Woolwich to lobby region for pedestrian crosswalk at St. Jacobs Farmers’ Market
WOOLWICH WILL HAVE TO get political if it wants a pedestrian crosswalk at the St. Jacobs Farmers’ Market.
Region of Waterloo staff remains the biggest hurdle to a plan to boost safety at that location, so convincing regional councillors to remove the roadblocks is the top priority, suggests Dan Kennaley, Woolwich’s director of engineering and planning.
The sight of pedestrians fanning out across Farmers’ Market and Benjamin roads on market days – Thursdays and Saturdays, with Tuesdays added in the summer – has been a longstanding safety concern. A new report presented Tuesday night to township council looked at a variety of options for dealing with the situation, recommending the installation of a pedestriancontrolled crosswalk at the intersection of the two roads leading into the market.
That idea is opposed by regional planners, who say such a crossing would be too close to the intersection of Farmers’ Market Road and Weber Street, likely to have a negative impact on traffic flows.
As the region needs to approve and arrange for the installation of the crosswalk, convincing regional councillors of the benefits is the key to getting it built, said Kennaley.
The plan was approved by Woolwich councillors meeting Tuesday night. Now the real work of convincing their regional counterparts begins.
“I think it is important we make it as safe as we can for people who are walking,” said Coun. Murray Martin in support of the crosswalk.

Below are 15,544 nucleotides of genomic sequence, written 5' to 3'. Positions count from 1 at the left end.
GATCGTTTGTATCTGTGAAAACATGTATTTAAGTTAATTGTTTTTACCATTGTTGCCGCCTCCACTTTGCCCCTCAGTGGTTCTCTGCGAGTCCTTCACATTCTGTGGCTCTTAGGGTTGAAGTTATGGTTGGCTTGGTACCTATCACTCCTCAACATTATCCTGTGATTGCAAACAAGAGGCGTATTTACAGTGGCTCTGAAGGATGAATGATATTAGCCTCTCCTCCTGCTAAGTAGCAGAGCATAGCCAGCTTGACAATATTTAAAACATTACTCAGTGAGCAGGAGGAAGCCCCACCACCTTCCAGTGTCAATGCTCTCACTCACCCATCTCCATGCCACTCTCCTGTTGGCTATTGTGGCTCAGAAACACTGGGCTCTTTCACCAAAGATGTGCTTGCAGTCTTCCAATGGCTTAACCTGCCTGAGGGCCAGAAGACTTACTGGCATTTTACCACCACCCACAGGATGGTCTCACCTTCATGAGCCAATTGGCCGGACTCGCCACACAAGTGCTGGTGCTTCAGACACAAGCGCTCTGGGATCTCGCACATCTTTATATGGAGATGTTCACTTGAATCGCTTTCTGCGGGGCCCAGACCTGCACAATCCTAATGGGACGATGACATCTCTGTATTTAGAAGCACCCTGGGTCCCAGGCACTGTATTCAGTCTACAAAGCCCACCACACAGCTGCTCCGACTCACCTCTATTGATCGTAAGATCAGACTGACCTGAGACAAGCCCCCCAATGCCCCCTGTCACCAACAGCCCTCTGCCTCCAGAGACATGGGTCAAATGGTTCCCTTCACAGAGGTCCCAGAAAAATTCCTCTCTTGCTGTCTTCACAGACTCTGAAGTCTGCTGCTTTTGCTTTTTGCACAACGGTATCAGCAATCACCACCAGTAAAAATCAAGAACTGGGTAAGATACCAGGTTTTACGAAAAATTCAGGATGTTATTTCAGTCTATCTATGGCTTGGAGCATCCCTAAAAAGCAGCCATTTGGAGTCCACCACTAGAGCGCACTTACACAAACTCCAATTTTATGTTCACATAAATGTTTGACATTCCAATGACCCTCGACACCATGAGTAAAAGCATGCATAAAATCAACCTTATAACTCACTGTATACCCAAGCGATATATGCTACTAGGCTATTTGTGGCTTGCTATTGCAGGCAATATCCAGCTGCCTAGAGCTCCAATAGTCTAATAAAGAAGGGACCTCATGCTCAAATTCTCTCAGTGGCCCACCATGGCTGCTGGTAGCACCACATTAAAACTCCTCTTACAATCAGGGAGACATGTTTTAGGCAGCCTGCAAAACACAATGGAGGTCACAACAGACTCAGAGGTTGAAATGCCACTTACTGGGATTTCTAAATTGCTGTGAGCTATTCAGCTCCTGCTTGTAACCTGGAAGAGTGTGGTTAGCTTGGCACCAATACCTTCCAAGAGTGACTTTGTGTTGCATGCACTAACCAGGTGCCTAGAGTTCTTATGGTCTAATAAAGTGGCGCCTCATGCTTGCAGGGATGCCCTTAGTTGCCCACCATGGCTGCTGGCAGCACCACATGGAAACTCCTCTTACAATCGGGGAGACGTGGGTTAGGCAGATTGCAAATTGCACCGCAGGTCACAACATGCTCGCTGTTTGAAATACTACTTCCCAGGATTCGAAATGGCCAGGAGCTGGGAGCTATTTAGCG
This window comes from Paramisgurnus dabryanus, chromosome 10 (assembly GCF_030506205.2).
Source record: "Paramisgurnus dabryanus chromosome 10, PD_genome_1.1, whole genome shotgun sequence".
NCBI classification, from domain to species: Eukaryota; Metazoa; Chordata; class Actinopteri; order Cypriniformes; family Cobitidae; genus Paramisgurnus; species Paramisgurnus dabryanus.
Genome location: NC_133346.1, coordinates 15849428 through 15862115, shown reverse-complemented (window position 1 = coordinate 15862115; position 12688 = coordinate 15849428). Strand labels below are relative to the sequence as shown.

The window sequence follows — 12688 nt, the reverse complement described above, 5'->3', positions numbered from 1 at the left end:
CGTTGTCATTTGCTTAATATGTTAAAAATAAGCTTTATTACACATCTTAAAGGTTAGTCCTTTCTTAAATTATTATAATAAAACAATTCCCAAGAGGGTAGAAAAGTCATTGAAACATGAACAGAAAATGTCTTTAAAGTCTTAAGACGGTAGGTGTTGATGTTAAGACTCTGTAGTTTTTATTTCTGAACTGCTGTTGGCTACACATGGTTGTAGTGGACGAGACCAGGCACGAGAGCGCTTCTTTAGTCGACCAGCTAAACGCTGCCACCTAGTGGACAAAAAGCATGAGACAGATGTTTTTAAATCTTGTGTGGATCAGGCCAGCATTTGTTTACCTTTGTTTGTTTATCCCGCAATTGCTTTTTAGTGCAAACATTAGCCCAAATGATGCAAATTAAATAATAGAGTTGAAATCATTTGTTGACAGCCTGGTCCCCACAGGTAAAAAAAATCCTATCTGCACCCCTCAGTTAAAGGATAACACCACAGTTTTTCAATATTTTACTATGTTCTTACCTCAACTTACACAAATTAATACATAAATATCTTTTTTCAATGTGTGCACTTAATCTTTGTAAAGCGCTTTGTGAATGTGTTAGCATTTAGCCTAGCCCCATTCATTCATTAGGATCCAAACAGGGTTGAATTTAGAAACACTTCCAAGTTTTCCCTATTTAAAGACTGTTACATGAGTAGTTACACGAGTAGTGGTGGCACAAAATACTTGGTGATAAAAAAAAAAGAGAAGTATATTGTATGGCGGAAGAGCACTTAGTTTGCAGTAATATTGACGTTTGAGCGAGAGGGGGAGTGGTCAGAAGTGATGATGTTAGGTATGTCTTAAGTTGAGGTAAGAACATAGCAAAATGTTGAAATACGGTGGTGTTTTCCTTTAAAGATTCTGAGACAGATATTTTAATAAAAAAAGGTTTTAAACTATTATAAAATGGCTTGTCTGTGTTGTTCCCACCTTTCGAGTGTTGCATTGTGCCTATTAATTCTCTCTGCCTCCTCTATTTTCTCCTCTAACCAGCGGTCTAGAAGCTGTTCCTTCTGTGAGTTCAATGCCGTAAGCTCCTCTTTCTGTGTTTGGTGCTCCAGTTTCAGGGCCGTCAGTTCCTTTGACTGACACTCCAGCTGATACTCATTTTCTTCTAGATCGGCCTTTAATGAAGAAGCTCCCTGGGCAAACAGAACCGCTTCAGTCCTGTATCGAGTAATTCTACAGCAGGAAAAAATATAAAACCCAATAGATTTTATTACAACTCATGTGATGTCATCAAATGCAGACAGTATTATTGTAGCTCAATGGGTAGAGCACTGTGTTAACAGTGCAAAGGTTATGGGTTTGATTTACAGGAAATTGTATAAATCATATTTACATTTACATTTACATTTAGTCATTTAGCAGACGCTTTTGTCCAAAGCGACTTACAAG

Safety is a key driver of the process, said acting manager of engineering Jared Puppe in an earlier interview.
Pedestrian well-being and operational impacts on the adjacent roads were the highest priority in looking at solutions to the problem. With the bill – currently estimated at $60,000 to $80,000 – being covered by SmartCentres, the company that runs the nearby retail centre, cost was less of an issue.
“We wanted to go with the best solution without cost being part of it,” said Puppe.
Now, the job is to convince enough people at the region to back the crosswalk project.
“Regional staff aren’t onboard, but we need to show them this is a unique situation that requires a unique solution.”
The project provides a good safety bang for the buck, noted Kennaley – “It’s a cost-effective way to address the issue.”
Such are the safety concerns that the township will be asking the market operator to provide police on the scene to control traffic and ensure pedestrians cross safely until a crosswalk is installed
The proposed crosswalk would include pedestrianactivated traffic signals – red, green and yellow – that would provide gaps to allow batches of people on foot to access the site. To keep traffic moving, the controls would be timed so that pedestrians don’t simply takeover the intersection, Puppe explained.